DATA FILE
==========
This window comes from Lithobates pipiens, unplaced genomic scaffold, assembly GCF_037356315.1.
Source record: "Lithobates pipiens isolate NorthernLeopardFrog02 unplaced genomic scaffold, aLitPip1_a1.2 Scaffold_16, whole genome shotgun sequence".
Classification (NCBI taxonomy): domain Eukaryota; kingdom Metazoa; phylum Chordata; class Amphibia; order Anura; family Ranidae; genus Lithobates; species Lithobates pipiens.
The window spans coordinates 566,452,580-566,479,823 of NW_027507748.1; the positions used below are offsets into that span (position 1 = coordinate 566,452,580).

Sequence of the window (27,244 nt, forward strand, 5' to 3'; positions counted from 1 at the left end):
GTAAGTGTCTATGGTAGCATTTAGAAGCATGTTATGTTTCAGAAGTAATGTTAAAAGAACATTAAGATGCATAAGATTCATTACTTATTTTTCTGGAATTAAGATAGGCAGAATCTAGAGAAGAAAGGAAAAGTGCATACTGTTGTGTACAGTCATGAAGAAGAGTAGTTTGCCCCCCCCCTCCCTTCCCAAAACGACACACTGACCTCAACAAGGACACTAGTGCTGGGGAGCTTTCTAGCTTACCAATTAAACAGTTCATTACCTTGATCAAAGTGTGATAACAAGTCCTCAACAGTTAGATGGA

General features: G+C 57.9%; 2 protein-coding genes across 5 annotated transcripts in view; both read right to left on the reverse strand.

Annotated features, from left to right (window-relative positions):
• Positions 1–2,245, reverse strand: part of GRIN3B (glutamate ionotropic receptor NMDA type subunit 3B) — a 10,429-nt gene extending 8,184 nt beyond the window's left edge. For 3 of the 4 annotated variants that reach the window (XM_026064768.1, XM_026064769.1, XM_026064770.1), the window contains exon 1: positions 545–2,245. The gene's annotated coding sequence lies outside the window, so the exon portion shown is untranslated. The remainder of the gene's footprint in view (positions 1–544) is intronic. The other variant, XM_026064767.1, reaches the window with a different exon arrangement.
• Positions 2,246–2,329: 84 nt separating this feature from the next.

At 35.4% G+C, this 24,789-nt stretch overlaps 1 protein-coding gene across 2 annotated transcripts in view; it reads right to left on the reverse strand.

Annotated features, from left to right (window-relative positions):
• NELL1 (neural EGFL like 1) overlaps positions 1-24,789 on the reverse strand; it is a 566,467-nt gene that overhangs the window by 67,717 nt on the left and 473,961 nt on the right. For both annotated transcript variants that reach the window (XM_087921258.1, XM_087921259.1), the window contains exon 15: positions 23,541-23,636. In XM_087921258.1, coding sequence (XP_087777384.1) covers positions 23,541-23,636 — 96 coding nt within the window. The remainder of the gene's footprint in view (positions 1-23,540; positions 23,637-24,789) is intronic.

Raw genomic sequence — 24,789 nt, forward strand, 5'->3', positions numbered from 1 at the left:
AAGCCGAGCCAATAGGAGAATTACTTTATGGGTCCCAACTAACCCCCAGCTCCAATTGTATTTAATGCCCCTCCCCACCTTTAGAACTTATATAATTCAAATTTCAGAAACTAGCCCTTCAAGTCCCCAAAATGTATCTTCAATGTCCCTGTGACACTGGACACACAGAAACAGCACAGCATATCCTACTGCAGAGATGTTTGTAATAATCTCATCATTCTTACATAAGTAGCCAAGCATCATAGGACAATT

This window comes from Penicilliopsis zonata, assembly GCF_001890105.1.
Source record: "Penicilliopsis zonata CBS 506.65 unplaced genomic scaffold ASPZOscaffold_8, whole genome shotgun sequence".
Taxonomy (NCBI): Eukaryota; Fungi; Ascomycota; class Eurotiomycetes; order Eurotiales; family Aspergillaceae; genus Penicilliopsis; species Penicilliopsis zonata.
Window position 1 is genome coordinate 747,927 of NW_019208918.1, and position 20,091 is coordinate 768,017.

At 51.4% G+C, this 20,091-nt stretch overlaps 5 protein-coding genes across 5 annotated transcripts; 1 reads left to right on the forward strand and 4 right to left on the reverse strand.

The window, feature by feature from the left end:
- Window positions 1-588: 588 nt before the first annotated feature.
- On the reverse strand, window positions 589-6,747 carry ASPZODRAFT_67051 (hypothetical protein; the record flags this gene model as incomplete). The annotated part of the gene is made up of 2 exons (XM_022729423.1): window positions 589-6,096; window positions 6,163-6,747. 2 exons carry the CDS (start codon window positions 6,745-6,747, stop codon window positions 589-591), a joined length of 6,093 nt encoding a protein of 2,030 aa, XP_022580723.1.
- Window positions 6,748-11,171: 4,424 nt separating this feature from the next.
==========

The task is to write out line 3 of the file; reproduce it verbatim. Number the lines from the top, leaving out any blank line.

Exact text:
Classification (NCBI taxonomy): domain Eukaryota; kingdom Metazoa; phylum Chordata; class Amphibia; order Anura; family Ranidae; genus Lithobates; species Lithobates pipiens.